Sleep and Fibromyalgia

Fibromyalgia's impact on sleep Sleep and fibromyalgia don't go well together. Sleep disturbances are very common for sufferers of the condition. While they may not have difficulty falling asleep, their sleep is likely to be light and easily disturbed so when they wake...

Treating Fibromyalgia

Don't worry, you've got this! There are many options for treating fibromyalgia. It's important to remember that treatment for fibromyalgia will try to ease some of your symptoms and improve your overall quality of life, but there's currently no cure. First Steps Your...

Signs you have Fibromyalgia

What are the signs and symptoms of Fibromyalgia? Fibromyalgia has many symptoms that tend to vary from person to person. The main symptom is a widespread pain throughout the body. There may be periods when your symptoms will vary maybe getting worse and then getting...

What Causes Fibromyalgia?

We have learnt about the condition, but now we will explore what causes Fibromyalgia. When your body is in pain, your brain’s the first to know it. Nerve signals travel from the painful spot on your body through your spinal cord to your brain, which interprets these...

What is Fibromyalgia?

Fibromyalgia, also known as fibromyalgia syndrome (FMS), is a long-term health condition that causes widespread muscle and joint pain, as well as other symptoms. What is fibromyalgia? You may have heard of it before, but just what is Fibromyalgia? It is the most...
Signs you have Fibromyalgia

Signs you have Fibromyalgia

What are the signs and symptoms of Fibromyalgia?

Fibromyalgia has many symptoms that tend to vary from person to person. The main symptom is a widespread pain throughout the body.

There may be periods when your symptoms will vary maybe getting worse and then getting better. This can depend on factors such as:

  • Stress
  • Changes in the weather
  • Physical activity

Symptoms of Fibromyalgia

  • Widespread Pain
    One of the main symptoms for fibromyalgia is likely to be a widespread pain. This may be felt throughout your body but could be worse in particular areas, such as your back or neck. The pain can feel like an ache, a sharp stabbing pain or a burning sensation.
  • Extreme Sensitivity
    Fibromyalgia can make you extremely sensitive to pain, and you may find that even being touched is painful. If you hurt yourself, the pain may continue for much longer than it normally would. You may also be sensitive to things such as smoke, certain foods and bright lights.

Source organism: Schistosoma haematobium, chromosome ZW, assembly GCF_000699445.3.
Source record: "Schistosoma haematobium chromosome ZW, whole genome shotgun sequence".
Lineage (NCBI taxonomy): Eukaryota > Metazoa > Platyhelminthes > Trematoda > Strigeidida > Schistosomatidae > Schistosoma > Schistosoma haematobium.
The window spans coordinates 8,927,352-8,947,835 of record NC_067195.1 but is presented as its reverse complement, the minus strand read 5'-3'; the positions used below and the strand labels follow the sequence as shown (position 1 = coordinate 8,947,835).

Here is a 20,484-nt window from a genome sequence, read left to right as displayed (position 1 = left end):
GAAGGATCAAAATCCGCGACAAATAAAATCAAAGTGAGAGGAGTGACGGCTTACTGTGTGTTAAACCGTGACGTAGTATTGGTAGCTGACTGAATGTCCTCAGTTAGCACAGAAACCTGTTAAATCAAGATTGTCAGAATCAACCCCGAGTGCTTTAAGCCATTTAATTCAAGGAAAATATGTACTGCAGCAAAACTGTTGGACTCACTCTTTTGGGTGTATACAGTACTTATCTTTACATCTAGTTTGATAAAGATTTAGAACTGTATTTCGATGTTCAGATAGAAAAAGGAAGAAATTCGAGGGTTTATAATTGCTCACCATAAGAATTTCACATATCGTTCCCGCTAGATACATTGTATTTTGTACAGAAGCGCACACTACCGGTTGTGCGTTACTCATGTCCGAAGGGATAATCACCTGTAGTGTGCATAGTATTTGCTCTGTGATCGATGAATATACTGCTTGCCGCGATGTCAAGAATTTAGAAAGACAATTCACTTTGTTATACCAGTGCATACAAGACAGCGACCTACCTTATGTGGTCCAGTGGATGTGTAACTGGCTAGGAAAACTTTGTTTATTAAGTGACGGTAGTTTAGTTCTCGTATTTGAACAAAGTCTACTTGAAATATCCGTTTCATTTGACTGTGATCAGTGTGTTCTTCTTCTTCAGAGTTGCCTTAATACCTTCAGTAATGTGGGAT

• Stiffness
    Fibromyalgia can make you feel stiff. The stiffness may be most severe when you’ve been in the same position for a long period of time, meaning symptoms can be often worse in the morning. It can also cause your muscles to spasm, which is when they contract (squeeze) tightly and painfully.
  • Fatigue
    Fibromyalgia can cause fatigue. This can range from a mild, tired feeling to severe exhaustion. Fatigue may come on suddenly and can drain you of all your energy. 
  • Poor Sleep
    You may wake up feeling tired, even when you’ve had a good night’s rest. This is because Fibromyalgia can sometimes stop you from sleeping deeply enough to refresh yourself properly. This is often described as “non-restorative sleep.”
  • Cognitive Problems (Fibro-Fog)
    Cognitive problems are issues related to thinking and learning. If you have fibromyalgia, you may have trouble remembering and learning new things, problems with attention and concentration.
  • Headaches
    Due to the stiffness in your back and neck, you may also have frequent headaches. These can vary from mild to severe migraines.

Other symptoms:

  • Irritable Bowel Syndrome (IBS)
  • Dizziness and clumsiness
  • Feeling too hot or too cold – this is because you’re not able to regulate your body temperature properly
  • Restless legs syndrome
  • Tingling, numbness, prickling or burning sensations in your hands and feet
  • In women, unusually painful periods
  • Anxiety
  • Depression

If you are suffering from these symptoms it is important that you contact your GP for proper diagnosis and medical advice1.

Find out more about fibromyalgia here.

Sleep and Fibromyalgia

Fibromyalgia's impact on sleep Sleep and fibromyalgia don't go well together. Sleep disturbances are very common for sufferers of the condition. While they may not have difficulty falling asleep, their sleep is likely to be light and easily disturbed so when they wake...

Treating Fibromyalgia

Don't worry, you've got this! There are many options for treating fibromyalgia. It's important to remember that treatment for fibromyalgia will try to ease some of your symptoms and improve your overall quality of life, but there's currently no cure. First Steps Your...

Signs you have Fibromyalgia